areas. Care should also be taken to ensure that any traffic changes do not
cause undue harm to area merchants.
- Enforcing laws prohibiting disorder (e.g.,
trespassing, loitering, public intoxication, littering, and vandalism). Focused
enforcement of disorder-related offenses will address some of the commonly
found problems associated with day laborer sites. Enforcing these laws requires
greater manpower and time spent monitoring the sites. Enforcement alone will
not completely stop day laboring or the problems associated with it, but it
does send a message to laborers that illegal behavior is unacceptable.
Sanctions for lower-level offenses may also serve to remove those problematic
laborers who might also commit more-serious crimes.
- Enforcing laws prohibiting assault and
robbery. Enforcing laws against assault and robbery will further define the
boundaries of unacceptable behavior for day laborers. Such offenses will tend
to be reactive and will require witnesses for successful prosecution, unless an
officer witnesses their occurrence. It will be difficult to develop a
prosecutable case since other laborers will be reluctant to give police
information out of fear regarding their immigration status. Language
deficiencies will also create problems.† To increase success in enforcing these
(and other) laws, assigning specific multilingual officers to day labor sites
will improve communication between police and laborers, which will prove
valuable in gathering information.
- Establishing a highly visible police presence. A highly visible police presence, typically with extra uniformed officers,
is intended to discourage illegal conduct by day laborers. It may appease area
merchants or community members, but could also lead people to believe that the
area is unsafe. It is also costly and will likely have only a temporary effect
if not followed up with more permanent strategies, such as establishing a
police substation in the area. This could be augmented with private security forces.
- Creating and enforcing ordinances prohibiting
the solicitation of work in non-designated places. Some communities have
created city ordinances that prohibit the solicitation of work in certain
areas. These ordinances are intended to relocate day laboring to designated places.
Unless the ordinances are enforced, day laboring will continue to occur in
places that are convenient for laborers and employers, if not for others, even
if an authorized day labor center is established. Ordinance enforcement must be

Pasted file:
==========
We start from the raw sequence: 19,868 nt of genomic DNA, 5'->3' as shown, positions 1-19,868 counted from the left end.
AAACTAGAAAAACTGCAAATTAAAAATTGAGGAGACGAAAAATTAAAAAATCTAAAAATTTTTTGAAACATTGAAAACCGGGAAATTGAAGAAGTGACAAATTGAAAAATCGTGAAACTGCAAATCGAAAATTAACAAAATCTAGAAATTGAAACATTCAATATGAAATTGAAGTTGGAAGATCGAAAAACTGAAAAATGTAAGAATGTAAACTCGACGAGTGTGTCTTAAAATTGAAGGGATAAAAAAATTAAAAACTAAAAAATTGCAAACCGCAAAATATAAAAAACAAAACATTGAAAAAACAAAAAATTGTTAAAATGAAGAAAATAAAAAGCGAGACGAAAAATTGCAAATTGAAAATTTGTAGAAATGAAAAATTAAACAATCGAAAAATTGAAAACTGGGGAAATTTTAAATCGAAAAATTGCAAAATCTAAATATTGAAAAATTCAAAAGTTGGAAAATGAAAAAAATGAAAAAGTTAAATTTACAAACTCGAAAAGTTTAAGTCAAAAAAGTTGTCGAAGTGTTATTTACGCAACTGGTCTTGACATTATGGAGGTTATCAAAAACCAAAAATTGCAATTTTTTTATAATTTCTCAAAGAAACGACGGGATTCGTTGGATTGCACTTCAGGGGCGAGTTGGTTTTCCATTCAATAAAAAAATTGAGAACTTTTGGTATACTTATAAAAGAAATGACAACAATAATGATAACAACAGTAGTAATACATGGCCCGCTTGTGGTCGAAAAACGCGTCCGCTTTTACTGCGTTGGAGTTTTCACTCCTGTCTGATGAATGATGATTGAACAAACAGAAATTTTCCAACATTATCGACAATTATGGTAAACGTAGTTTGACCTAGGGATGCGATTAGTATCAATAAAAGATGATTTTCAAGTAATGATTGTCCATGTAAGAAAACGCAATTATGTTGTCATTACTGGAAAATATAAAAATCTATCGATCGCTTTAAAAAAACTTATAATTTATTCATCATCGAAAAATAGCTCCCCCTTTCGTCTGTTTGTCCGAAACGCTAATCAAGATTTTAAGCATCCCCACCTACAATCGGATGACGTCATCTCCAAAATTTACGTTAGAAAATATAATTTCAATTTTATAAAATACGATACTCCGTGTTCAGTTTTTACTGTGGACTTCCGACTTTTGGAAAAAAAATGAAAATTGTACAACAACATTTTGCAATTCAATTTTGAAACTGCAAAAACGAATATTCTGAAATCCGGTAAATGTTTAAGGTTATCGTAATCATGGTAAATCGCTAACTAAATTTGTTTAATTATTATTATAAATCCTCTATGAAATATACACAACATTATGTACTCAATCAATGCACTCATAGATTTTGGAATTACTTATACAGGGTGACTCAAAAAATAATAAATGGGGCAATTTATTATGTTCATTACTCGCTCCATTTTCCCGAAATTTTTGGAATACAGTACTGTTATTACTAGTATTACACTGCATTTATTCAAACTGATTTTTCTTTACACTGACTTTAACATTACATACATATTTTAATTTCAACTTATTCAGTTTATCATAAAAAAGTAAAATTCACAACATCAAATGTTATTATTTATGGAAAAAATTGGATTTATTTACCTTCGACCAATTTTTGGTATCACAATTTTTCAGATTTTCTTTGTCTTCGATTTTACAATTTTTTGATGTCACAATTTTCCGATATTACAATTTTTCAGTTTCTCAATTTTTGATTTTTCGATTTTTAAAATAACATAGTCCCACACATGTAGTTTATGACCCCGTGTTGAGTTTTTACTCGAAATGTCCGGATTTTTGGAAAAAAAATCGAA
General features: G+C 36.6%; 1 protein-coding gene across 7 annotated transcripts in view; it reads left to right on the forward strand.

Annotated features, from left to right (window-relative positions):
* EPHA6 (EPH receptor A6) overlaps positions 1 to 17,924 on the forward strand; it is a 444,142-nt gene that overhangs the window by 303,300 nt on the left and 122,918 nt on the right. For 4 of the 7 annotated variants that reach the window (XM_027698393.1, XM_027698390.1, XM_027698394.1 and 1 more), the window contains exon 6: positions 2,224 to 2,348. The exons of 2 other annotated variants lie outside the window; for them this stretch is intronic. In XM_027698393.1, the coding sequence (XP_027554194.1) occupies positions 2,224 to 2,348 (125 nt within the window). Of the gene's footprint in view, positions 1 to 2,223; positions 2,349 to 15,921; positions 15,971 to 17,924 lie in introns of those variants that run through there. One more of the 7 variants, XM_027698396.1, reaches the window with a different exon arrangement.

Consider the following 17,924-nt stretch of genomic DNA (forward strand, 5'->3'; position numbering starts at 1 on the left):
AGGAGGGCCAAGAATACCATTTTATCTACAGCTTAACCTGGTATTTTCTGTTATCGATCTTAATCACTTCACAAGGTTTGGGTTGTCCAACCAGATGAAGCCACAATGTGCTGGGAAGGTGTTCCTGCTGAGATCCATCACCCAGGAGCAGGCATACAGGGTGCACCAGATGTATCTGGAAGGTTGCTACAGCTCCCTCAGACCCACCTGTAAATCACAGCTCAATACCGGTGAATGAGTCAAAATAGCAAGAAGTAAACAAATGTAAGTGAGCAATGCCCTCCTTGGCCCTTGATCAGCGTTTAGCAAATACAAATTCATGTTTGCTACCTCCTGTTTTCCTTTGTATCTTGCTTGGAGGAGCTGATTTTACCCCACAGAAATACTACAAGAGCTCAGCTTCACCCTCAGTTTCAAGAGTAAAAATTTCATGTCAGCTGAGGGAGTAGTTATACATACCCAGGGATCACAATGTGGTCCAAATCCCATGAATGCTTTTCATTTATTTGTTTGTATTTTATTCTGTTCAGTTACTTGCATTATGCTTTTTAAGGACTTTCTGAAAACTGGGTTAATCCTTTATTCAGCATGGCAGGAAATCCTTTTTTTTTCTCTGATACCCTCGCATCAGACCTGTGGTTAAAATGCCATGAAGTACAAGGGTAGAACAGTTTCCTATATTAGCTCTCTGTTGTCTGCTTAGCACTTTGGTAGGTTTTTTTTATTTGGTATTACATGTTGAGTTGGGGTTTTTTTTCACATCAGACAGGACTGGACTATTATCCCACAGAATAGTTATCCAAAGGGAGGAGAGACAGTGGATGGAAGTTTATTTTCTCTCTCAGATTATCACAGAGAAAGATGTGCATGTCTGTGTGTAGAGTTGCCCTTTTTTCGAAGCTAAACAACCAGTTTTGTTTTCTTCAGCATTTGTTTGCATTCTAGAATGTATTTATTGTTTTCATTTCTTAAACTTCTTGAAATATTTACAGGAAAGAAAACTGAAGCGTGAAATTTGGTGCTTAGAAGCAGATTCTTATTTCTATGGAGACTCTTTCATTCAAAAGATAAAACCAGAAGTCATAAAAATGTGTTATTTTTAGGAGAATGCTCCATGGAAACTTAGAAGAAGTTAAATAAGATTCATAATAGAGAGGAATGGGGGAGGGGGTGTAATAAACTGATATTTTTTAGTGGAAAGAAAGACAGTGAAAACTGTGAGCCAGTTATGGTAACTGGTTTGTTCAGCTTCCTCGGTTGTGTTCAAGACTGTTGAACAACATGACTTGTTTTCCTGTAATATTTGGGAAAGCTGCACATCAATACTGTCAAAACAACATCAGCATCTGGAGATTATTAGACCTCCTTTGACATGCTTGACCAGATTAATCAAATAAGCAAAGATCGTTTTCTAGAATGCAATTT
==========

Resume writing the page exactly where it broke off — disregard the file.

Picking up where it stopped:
comprehensive and continual.
- Enhancing fines/penalties for soliciting work or hiring workers in non-specified zones. It may be necessary to enhance
the penalties incurred for violating work solicitation in non-designated places. Small fines will likely be viewed as an added cost of doing business.
Greater fines will compel day laborers and employers to use designated zones.
- Initiating public-awareness campaigns. In conjunction with creating non-solicitation ordinances, some communities have
used publicity campaigns to inform day laborers and employers of the new procedures, and to warn them about the sanctions if they violate the
ordinances. Alerting the participants serves to remove possible excuses for violating the
Police and others can distribute fliers and post signs at
current day-laborer sites. Community service groups as well as area merchants
and residents can also disseminate information. The postings and handouts
should be composed in the intended audience’s native language. Proper
notification of the new ordinances will reduce negative sentiment resulting
from subsequent enforcement.
Responses With Limited Effectiveness
- Conducting sweeps and enforcing immigration
laws. Sweeps are large-scale arrest campaigns targeting suspected illegal
immigrants at day labor sites, without the intent to prosecute. Sweeps have
long been a police strategy to control visible crime problems (such as street
prostitution and street drug markets) when they have been pressured to do
something, but have few resources for dealing with the problem. There is little
evidence that illegal-immigration sweeps are anything other than temporarily
effective at solving the problem.
Police agencies should be aware that enforcing immigration
laws could lead to distrust of the police by illegal immigrants in the
community. This could deter such immigrants from calling for police help when
they are legitimately victimized or otherwise in need.
- Prohibiting day laboring outright. There is
no evidence that prohibiting day laboring outright is effective in the long
term. Day laboring serves a need in the informal labor market and has existed
since early times. De facto prohibition of day laboring by creating ordinances
against soliciting work on public street corners citywide may relocate day
laboring to other places, but it will not eliminate it or associated problems.